Consumer protection law keeps up with times

Remfry & Sagar,Consumer protection

With the Consumer Protection Act, 2019 (CPA), taking effect in July 2020, India has updated its consumer protection laws. The CPA replaces a 1986 legislation that was increasingly inadequate in coping with the legal challenges posed by changing market realities, most particularly, the rapidly growing shift towards e-commerce.

The new statute envisages the constitution of new bodies, including consumer disputes redressal commissions at district, state and national levels, to provide a full-fledged consumer complaints and disputes redressal body. Also, the government, on 23 July 2020, notified the Consumer Protection (E-Commerce) Rules, 2020, which complement the CPA in making online retailers more accountable, and their businesses more transparent.

Key changes introduced

The definition of a consumer has been broadened to include purchases made via offline and online transactions, teleshopping, direct selling and multi-marketing. Further, the definition of “unfair trade practice” is widened to include non-issuance of bills, refusal to take back defective goods, and unauthorized disclosure of a consumer’s personal information by a manufacturer or seller.

Following international jurisprudence, the new law also allows consumers to take action against unfair contracts, for example, those that demand excessive security deposits from consumers for performance of contractual obligations, or impose penalties on consumers disproportionate to any loss due to breach.

The new statute introduces the concept of product liability, the scope of which covers not only the product manufacturer or service provider, but also the product seller for a claim for compensation. Product seller is defined to include a person listing a product for a commercial purpose, thus encompassing e-commerce platforms, which previously avoided liability by claiming they were mere aggregators. A manufacturing or design defect, or non-conformity, with express warranties could lead to a claim of product liability, regardless of whether or not there is negligence and/or fraud.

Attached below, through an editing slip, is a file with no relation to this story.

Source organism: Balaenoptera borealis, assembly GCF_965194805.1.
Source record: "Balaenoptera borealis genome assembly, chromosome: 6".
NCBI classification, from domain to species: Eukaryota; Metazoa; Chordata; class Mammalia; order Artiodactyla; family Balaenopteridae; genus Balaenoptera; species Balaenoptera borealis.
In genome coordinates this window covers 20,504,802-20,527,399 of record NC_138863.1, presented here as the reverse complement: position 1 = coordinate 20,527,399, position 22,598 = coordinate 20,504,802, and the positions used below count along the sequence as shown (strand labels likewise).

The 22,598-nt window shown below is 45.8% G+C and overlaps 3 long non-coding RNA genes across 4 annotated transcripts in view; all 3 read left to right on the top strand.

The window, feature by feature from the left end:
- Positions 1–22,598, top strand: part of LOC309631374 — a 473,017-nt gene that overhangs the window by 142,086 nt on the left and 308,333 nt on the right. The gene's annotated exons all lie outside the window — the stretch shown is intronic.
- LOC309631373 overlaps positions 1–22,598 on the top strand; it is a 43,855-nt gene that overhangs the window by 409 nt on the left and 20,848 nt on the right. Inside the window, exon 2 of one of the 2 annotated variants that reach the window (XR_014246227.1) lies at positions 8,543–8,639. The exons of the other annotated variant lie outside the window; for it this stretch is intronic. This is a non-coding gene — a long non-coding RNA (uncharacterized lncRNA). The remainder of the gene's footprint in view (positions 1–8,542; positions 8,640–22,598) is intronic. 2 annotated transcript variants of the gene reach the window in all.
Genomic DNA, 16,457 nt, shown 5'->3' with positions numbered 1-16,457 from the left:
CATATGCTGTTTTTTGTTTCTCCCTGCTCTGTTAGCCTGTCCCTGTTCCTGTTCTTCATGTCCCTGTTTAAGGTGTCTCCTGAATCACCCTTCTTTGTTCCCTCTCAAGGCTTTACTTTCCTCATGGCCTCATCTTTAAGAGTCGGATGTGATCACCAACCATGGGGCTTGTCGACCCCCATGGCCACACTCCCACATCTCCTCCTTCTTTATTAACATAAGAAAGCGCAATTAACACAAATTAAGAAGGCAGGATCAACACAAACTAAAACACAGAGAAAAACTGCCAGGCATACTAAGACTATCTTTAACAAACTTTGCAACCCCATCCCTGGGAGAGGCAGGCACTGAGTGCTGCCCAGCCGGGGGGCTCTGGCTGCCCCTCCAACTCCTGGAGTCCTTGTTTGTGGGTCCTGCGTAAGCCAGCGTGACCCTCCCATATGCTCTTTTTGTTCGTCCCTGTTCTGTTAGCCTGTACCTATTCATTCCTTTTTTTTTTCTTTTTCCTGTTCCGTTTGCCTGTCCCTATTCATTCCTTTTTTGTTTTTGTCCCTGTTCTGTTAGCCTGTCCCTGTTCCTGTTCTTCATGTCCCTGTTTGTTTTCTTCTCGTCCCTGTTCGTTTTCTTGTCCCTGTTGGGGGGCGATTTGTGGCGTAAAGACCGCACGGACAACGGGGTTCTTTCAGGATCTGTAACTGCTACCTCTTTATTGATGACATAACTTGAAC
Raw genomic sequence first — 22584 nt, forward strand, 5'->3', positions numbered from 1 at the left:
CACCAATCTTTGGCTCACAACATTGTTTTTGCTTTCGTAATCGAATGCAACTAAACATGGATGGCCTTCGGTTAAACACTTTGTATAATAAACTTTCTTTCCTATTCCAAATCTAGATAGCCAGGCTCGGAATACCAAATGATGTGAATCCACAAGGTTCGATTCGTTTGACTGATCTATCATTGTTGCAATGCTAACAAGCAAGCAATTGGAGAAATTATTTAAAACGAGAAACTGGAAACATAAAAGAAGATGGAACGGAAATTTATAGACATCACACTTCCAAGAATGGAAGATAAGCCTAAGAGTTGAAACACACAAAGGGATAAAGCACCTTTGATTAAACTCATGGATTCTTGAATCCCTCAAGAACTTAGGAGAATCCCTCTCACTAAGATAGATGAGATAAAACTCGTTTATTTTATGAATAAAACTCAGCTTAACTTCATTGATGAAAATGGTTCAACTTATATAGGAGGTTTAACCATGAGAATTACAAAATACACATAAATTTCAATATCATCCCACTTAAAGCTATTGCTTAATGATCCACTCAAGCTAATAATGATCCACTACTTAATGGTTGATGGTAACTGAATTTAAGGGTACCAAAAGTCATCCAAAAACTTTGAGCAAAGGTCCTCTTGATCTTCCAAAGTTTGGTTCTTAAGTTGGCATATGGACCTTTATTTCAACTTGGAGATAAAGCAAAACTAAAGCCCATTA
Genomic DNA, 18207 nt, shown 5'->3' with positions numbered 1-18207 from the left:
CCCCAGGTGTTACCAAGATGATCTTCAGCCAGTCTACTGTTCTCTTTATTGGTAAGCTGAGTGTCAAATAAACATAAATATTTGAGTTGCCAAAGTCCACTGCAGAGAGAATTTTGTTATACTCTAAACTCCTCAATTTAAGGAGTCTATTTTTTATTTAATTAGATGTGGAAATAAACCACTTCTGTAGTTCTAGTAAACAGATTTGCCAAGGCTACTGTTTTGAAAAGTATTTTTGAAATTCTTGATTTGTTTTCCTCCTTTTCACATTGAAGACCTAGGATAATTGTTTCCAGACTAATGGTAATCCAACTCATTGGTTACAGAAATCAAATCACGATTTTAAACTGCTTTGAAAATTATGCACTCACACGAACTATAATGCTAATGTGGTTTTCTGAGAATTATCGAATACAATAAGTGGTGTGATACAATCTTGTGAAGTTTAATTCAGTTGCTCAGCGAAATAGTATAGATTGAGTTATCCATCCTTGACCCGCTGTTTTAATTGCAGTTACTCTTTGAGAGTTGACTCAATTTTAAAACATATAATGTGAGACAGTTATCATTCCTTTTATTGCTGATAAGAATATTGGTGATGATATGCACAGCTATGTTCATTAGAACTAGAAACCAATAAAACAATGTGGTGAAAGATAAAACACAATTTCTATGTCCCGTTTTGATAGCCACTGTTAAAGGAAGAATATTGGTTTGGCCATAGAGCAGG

The act defines misleading and false advertisements to include false descriptions of, and guarantees relating to, a product or service. It also covers information deliberately concealed from consumers. For such advertisements, a penalty of up to ₹1 million (US$13,500) is prescribed vis-à-vis a manufacturer as well as an endorser, which could be accompanied by a prison term of up to two years.

Subsequent offences would see the monetary fine go up to ₹5 million and imprisonment of up to five years.

Penalties and adjudication

A Central Consumer Protection Authority (CCPA), an alternate forum for redressal of disputes, with wide powers of enforcement, is to be established. Its investigative wing will be able to undertake conclusive fact finding, and the CCPA will be empowered to take suo moto (taken by its own accord) actions, impose penalties, order discontinuation of goods, recall unsafe goods, pass orders for reimbursement of the price of goods/services, cancel licences, and file class action suits. Non-compliance with its orders would be punishable with imprisonment extending to six months and/or a fine of up to ₹2 million.

Additionally, the act provides for a simplified dispute resolution mechanism, with a provision for mediation (simpler procedures and quicker resolution than traditional forums bogged by heavy caseloads) and e-filing of cases, as well as video-conferencing for hearings.

Further, consumers can now file complaints at a forum closest to their office or residence, apart from the place of purchase or the location of the seller’s registered office address.

The Consumer Protection (E-Commerce) Rules, 2020, which apply to all electronic retailers offering goods and services to Indian consumers, whether registered in India or overseas, provide that:

  • Every e-commerce entity must prominently display information such as its legal name, addresses of its headquarters and branches, and the name and details of its websites. Customer care and grievance officer contact details are to be published, and an effective dispute resolution mechanism provided for;
  • E-retailers must display details about returns and refunds (which are to be acted upon in reasonable time), exchanges, warranties and guarantees, delivery (providing breakdown of charges if pertinent) and shipment, modes of payment, as well as the country of origin of the goods being retailed; and
  • E-commerce marketplaces are to obtain undertakings from sellers to ensure that descriptions, images and other content relating to goods and services are accurate, and that they must not manipulate prices to gain unreasonable profits or discriminate between consumers.

These developments are particularly timely as ongoing restrictions in the country have led to a sharp preference for online transactions. By defining a consumer more broadly and introducing product liability under the CPA, e-commerce entities can now be held liable in consumer disputes. Until now, the provisions of the Information Technology Act have governed intermediary liability. It will be interesting to see the interplay between existing and new provisions in the days ahead.

This update was prepared by Remfry & Sagar.